PennDOT reveals bridge plans for Rt. 926

Residents express concern about Lenape Bridge, traffic worries 

By Mike McGann, Editor, The Times


A rendering of the proposed new Rt. 926 bridge over Brandywine Creek, which could start construction as soon as Jan. 2015. In addition to the new span, the level of the adjoining roadway would be raised some nine feet to reduce flooding issues.

POCOPSON — After more than two decades of plans, debate and discussion, it appears that the Pennsylvania Department of Transportation (PennDOT) is prepared to begin work on replacing the bridge on Rt. 926 over the Brandywine Creek at some point in early 2015.

PennDOT officials unveiled detailed plans for the $8 million bridge replacement plan Wednesday night at an open house event at Pocopson Elementary School, attended by more than 100 local residents, township officials and officials from the Unionville-Chadds Ford School District.

In addition to replacing the 77-year-old bridge, the roadway on either side of the bridge in Pocopson and Birmingham townships will be raised, to cut down on the number of incidents of flooding that close the road — currently an issue multiple times a year. Additionally, PennDOT expects to replace the culvert for Radley Run, which is further east along Rt. 926 with a twin-arch design to better improve water flow into the Brandywine.

If all goes as planned — with funding now finally locked in, paid for in part thanks to the passage of Gov. Tom Corbett’s transportation bill in 2013 — construction work could begin in early 2015, with the bridge and roadway expected to be closed for 18 months, or roughly until the end of the summer of 2016. Creek Road in Birmingham, is only expected to be closed for the final phase of  the project, as the culvert is replaced with the new twin-arch span.


This twin-arch span would replace a culvert to manage waters from Radley Run in Birmingham, as part of the Rt. 926 bridge replacement project.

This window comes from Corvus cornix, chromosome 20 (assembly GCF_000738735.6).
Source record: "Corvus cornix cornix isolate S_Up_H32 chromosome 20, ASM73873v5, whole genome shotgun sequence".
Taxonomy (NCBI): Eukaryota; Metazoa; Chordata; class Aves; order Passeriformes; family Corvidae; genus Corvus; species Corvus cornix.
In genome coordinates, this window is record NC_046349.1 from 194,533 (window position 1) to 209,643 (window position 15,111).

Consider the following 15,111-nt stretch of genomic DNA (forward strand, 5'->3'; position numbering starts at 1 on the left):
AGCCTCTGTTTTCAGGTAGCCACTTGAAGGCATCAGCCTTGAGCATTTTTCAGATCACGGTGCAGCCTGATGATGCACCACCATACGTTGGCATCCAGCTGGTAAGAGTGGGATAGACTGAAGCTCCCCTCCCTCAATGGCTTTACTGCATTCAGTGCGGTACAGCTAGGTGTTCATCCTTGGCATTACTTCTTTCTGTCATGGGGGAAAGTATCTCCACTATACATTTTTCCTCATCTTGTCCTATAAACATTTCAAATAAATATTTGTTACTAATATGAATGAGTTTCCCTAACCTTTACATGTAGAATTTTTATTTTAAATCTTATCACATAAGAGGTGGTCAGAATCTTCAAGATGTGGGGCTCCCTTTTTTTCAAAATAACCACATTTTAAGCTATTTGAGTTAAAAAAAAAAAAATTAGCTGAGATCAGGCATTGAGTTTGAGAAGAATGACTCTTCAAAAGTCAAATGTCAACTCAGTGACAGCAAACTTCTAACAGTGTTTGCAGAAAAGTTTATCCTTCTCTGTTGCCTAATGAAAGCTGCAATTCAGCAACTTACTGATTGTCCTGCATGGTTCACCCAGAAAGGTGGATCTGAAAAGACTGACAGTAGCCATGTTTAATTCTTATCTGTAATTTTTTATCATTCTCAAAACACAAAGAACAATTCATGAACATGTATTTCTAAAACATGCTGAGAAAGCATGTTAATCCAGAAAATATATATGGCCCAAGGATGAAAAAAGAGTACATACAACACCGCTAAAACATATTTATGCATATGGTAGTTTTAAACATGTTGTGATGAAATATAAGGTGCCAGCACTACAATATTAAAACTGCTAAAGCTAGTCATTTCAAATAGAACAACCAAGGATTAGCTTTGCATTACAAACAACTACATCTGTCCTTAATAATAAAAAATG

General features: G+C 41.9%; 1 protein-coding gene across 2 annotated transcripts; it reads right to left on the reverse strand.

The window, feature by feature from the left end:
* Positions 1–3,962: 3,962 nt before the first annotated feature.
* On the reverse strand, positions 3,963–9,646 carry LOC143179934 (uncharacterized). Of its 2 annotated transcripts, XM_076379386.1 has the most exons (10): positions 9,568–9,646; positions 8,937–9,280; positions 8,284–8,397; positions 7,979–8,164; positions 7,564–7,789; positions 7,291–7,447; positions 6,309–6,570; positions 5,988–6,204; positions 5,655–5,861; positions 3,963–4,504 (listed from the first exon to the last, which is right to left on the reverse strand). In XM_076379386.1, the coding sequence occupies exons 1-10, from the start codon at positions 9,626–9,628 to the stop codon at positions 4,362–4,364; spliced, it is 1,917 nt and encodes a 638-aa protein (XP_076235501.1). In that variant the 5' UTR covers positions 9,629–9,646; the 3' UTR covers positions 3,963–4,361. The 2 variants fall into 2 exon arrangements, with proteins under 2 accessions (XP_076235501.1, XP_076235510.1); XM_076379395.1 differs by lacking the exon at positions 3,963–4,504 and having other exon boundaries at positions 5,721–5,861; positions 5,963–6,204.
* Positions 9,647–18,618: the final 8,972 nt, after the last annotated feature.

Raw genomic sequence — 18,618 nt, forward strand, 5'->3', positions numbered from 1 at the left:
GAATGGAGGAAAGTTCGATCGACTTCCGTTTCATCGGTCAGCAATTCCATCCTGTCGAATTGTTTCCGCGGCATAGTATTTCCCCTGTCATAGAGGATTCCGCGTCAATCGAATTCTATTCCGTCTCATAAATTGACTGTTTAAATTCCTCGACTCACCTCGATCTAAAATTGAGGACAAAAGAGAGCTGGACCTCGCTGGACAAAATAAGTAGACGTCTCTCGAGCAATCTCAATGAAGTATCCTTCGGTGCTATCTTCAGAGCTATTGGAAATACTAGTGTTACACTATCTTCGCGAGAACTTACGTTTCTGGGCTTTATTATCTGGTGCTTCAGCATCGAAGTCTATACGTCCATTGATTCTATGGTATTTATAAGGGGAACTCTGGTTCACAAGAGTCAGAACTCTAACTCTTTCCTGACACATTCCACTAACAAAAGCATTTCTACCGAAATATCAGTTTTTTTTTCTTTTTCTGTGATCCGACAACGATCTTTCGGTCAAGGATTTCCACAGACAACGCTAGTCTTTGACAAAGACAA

Earlier plans for the bridge replacement did not address the flooding issues at the span, which has been closed for flooding somewhere between three and nine times a year over the last couple of decades.

The new design, according to Charles Davies, Assistant Director for Design for PennDOT’s District 6, would have only been closed for flooding three times in the last 22 years: Hurricane Floyd in 1999, Hurricane Irene in 2011 and last week’s deluge. He noted that with the new design, which raises the roadbed by some nine feet, with the new design, the flood-related closures could be reduced to just hours, whereas the old flooding closures were multi-day events at times.

The old bridge, built in 1937 and refurbished in 1974, is a steel structure, 26 feet wide and 190 feet long. The new bridge would be more than 300 feet long and offer five-foot wide shoulders in each lane.

Davies said that the design needed to “thread the needle” because of the need to deal with flood waters, traffic and preserve local historical sites adjacent to the bridge and roadway.

Although there were questions on everything from management of flood waters — and concerns that the new structure might cause additional flooding north of the bridge — much of the concern from the public seemed focused on another structure about a mile north of the current bridge: the Lenape Bridge on Rt. 52, where much of the diverted traffic would likely end up in the event of an 18-month closure of the Rt. 926 bridge. PennDOT officials suggested that the official detour route would use U.S.-1 and U.S.-202 — but many local residents said they thought that was unrealistic.

Multiple residents also noted a number of issues, highlighted since the closure of Rt. 52 for the ongoing installation of the roundabout at Unionville-Lenape Road, with both the narrow, crater-filled Lenape Bridge, as well as the nearby intersection of Rt. 52 and Pocopson Road.

A number of residents pressed Davies and his colleagues over two specific issues: the installation of a traffic light at Rt. 52 and Pocopson Road and limiting tractor trailers from the Lenape Bridge, due to width concerns as well as worries about the geometry of the intersection on the east bank of the roadway, where Birmingham and East Bradford border.

While Davies assured that the issues “could be looked at,” and that if it was shown, once construction starts, that a light is needed, it could be added quickly, a number of residents seemed to want stronger assurances that PennDOT would be more proactive. Already, it was noted, that during the morning rush hours, traffic is backing up along Rt. 52 as far south as the Lenape Pizza shop — a distance of about a mile. As traffic is currently being split between the two bridges, a closure of the southern bridge could lead to much worse back ups, already described by more than one resident as “gridlock.”

Pocopson township officials say they’d like to see a traffic light installed at the Rt. 52/Pocopson Road intersection, but Davies said that had not been his understanding until Wednesday night, and reiterated that the light could be put in if necessary.

“If it’s needed, we’ll provide it,” he said.

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